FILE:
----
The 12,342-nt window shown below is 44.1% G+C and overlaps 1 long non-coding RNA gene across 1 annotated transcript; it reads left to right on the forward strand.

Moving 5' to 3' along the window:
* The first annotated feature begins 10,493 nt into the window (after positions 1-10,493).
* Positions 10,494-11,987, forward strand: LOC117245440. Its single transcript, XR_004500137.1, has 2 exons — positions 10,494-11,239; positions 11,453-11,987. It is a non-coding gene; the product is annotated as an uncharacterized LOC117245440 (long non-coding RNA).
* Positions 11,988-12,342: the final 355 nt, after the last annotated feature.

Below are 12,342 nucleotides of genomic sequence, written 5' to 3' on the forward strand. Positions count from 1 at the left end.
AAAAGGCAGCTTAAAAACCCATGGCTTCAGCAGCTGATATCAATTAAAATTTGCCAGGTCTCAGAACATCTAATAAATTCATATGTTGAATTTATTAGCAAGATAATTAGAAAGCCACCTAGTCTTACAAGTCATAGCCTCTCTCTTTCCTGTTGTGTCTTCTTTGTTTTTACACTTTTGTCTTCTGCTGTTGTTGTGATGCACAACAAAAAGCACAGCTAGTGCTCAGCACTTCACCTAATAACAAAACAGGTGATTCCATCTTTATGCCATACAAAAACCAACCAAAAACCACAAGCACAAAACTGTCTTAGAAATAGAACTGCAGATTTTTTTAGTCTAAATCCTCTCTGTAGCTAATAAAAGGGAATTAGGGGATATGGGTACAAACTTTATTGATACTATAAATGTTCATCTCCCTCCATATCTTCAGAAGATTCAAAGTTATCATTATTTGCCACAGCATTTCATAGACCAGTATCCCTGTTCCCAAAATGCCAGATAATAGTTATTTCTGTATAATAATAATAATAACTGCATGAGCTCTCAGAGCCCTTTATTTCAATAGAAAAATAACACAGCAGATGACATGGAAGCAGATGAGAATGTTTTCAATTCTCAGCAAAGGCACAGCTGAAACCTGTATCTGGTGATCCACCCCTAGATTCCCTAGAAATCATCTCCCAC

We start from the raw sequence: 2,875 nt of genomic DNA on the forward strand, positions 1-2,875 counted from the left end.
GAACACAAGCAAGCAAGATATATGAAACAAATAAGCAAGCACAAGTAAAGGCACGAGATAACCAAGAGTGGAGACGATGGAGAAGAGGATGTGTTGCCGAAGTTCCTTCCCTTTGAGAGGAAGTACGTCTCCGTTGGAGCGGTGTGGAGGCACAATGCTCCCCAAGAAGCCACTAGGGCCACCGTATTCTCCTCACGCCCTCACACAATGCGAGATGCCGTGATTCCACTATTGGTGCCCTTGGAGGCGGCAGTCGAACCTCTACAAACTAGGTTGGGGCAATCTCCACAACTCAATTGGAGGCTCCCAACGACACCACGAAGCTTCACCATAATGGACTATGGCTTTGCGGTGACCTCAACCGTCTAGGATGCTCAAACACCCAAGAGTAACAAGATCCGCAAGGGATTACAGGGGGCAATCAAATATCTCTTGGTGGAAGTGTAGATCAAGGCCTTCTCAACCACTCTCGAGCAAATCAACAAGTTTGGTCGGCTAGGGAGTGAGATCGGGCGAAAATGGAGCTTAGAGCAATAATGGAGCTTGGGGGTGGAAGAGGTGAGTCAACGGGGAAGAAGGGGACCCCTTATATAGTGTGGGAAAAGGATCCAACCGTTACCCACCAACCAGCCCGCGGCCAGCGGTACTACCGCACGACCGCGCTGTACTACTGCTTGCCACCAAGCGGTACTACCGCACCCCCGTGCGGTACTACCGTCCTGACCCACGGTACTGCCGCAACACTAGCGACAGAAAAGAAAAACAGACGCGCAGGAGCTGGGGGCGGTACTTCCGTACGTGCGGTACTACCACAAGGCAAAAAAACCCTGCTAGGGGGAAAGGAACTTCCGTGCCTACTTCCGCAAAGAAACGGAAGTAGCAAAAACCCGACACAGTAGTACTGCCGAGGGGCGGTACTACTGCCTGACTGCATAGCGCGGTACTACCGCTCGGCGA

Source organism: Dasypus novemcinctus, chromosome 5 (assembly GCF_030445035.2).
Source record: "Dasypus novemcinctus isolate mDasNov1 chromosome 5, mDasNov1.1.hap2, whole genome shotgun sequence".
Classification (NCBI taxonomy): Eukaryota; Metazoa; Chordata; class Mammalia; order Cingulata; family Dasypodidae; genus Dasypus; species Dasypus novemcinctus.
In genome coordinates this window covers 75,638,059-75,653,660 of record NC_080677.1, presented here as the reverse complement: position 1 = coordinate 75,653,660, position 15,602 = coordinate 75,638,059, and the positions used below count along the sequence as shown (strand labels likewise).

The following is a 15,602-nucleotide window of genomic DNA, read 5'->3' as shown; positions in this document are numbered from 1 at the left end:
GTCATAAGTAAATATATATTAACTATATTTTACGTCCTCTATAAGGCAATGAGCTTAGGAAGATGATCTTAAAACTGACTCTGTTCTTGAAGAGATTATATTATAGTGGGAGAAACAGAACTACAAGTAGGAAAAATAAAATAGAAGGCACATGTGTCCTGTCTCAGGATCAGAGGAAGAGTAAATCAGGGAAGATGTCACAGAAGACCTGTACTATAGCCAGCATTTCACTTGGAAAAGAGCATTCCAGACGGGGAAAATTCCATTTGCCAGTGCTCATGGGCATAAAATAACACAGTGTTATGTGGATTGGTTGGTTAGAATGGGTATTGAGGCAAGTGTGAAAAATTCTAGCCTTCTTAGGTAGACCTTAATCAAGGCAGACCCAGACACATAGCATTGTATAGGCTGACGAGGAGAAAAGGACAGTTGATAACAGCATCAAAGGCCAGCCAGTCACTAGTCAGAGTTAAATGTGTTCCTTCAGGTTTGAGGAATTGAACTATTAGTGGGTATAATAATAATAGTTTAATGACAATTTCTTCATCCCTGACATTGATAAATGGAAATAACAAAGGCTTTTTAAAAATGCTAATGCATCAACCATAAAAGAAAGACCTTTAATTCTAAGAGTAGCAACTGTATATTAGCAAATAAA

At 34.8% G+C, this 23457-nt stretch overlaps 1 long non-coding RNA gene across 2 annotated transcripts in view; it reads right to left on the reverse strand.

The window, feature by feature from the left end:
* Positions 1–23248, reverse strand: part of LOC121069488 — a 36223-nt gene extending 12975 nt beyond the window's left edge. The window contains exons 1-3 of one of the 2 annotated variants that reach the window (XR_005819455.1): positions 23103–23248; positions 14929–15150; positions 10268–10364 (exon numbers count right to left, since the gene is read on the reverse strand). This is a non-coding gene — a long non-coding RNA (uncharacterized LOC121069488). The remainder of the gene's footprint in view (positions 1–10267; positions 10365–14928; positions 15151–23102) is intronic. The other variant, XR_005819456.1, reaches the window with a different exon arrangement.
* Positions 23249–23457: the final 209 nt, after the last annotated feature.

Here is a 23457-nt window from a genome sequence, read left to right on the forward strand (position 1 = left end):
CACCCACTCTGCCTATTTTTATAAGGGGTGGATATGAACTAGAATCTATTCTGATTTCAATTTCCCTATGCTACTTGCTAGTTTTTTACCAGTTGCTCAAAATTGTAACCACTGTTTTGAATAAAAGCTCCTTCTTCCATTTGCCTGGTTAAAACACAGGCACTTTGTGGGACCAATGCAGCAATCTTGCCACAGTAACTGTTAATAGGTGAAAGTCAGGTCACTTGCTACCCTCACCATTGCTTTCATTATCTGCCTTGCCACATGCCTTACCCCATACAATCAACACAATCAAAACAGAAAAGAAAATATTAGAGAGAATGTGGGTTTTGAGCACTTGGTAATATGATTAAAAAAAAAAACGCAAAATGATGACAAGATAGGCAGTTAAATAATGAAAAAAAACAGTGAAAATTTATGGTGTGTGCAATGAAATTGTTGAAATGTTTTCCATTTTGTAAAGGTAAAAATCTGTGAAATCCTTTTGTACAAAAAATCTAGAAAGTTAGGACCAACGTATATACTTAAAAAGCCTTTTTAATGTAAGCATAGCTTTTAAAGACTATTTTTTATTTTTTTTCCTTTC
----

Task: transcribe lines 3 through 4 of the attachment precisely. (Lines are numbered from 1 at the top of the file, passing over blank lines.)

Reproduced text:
* The first annotated feature begins 10,493 nt into the window (after positions 1-10,493).
* Positions 10,494-11,987, forward strand: LOC117245440. Its single transcript, XR_004500137.1, has 2 exons — positions 10,494-11,239; positions 11,453-11,987. It is a non-coding gene; the product is annotated as an uncharacterized LOC117245440 (long non-coding RNA).